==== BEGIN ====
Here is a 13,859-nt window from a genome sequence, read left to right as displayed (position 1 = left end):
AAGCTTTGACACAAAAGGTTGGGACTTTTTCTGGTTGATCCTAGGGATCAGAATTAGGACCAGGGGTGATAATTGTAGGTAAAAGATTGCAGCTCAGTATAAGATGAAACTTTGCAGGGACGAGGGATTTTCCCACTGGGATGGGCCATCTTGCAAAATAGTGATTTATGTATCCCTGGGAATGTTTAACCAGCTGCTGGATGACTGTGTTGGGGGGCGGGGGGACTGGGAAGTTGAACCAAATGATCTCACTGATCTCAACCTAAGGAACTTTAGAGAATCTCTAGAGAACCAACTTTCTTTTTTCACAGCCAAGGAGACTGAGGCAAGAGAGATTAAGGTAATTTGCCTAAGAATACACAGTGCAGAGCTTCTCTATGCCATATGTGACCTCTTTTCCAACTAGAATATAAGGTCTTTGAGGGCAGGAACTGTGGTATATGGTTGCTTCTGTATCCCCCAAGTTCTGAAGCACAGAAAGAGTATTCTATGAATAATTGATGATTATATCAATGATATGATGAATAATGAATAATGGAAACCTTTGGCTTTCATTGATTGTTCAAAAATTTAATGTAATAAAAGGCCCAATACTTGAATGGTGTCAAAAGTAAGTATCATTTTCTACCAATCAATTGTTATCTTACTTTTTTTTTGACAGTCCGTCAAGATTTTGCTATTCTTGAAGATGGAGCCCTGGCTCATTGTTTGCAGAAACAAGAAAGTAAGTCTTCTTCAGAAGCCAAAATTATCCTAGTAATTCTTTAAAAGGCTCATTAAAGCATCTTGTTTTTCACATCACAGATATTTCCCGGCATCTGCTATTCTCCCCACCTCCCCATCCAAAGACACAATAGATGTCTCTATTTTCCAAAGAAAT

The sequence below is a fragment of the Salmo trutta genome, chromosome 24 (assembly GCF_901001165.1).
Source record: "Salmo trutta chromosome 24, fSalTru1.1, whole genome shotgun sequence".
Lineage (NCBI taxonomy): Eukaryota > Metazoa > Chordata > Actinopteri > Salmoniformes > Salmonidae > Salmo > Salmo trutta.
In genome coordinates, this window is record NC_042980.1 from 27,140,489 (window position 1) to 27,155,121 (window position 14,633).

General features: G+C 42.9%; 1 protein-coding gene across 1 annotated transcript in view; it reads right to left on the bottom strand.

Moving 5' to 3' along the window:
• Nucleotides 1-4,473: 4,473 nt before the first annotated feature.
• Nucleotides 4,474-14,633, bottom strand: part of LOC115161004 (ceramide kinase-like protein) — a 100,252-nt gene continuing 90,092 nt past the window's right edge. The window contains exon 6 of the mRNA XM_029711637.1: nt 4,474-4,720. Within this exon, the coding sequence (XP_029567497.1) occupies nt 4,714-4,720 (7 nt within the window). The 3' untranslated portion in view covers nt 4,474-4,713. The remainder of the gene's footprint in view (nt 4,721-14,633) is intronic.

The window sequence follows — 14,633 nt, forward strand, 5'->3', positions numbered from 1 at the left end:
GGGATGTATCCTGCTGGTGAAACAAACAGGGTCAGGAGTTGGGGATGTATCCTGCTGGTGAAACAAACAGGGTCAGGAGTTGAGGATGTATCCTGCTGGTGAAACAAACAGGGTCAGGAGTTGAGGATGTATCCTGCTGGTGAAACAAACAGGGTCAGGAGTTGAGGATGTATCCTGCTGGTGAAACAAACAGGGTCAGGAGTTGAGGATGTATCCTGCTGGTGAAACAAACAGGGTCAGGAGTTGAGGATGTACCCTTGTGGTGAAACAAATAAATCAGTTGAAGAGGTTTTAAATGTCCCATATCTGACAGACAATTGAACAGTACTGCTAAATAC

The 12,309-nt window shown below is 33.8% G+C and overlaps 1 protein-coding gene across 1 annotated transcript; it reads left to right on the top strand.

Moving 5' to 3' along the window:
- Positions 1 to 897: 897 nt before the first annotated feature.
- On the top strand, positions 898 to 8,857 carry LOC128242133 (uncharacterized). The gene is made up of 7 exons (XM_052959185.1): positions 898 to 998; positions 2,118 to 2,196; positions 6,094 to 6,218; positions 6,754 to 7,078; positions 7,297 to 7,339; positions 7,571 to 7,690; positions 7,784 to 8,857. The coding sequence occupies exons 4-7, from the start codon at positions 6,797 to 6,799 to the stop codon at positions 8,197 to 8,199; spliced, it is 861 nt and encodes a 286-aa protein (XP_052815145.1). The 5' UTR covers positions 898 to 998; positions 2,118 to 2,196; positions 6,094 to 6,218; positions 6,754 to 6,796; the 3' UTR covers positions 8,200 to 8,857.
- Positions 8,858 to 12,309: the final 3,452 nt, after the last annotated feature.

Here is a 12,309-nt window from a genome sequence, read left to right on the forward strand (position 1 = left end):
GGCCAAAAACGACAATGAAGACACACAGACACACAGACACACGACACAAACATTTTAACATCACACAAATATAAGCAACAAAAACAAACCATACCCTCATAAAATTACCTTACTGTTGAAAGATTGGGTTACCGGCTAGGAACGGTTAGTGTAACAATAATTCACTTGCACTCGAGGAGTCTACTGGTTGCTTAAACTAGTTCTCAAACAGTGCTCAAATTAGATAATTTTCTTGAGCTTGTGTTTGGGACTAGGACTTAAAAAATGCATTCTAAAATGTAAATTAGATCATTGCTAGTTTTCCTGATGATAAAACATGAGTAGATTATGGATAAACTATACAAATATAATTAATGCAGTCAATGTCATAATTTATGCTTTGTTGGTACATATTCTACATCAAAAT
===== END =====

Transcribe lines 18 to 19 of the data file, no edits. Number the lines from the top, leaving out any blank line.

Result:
Here is a 12,309-nt window from a genome sequence, read left to right on the forward strand (position 1 = left end):
GGCCAAAAACGACAATGAAGACACACAGACACACAGACACACGACACAAACATTTTAACATCACACAAATATAAGCAACAAAAACAAACCATACCCTCATAAAATTACCTTACTGTTGAAAGATTGGGTTACCGGCTAGGAACGGTTAGTGTAACAATAATTCACTTGCACTCGAGGAGTCTACTGGTTGCTTAAACTAGTTCTCAAACAGTGCTCAAATTAGATAATTTTCTTGAGCTTGTGTTTGGGACTAGGACTTAAAAAATGCATTCTAAAATGTAAATTAGATCATTGCTAGTTTTCCTGATGATAAAACATGAGTAGATTATGGATAAACTATACAAATATAATTAATGCAGTCAATGTCATAATTTATGCTTTGTTGGTACATATTCTACATCAAAAT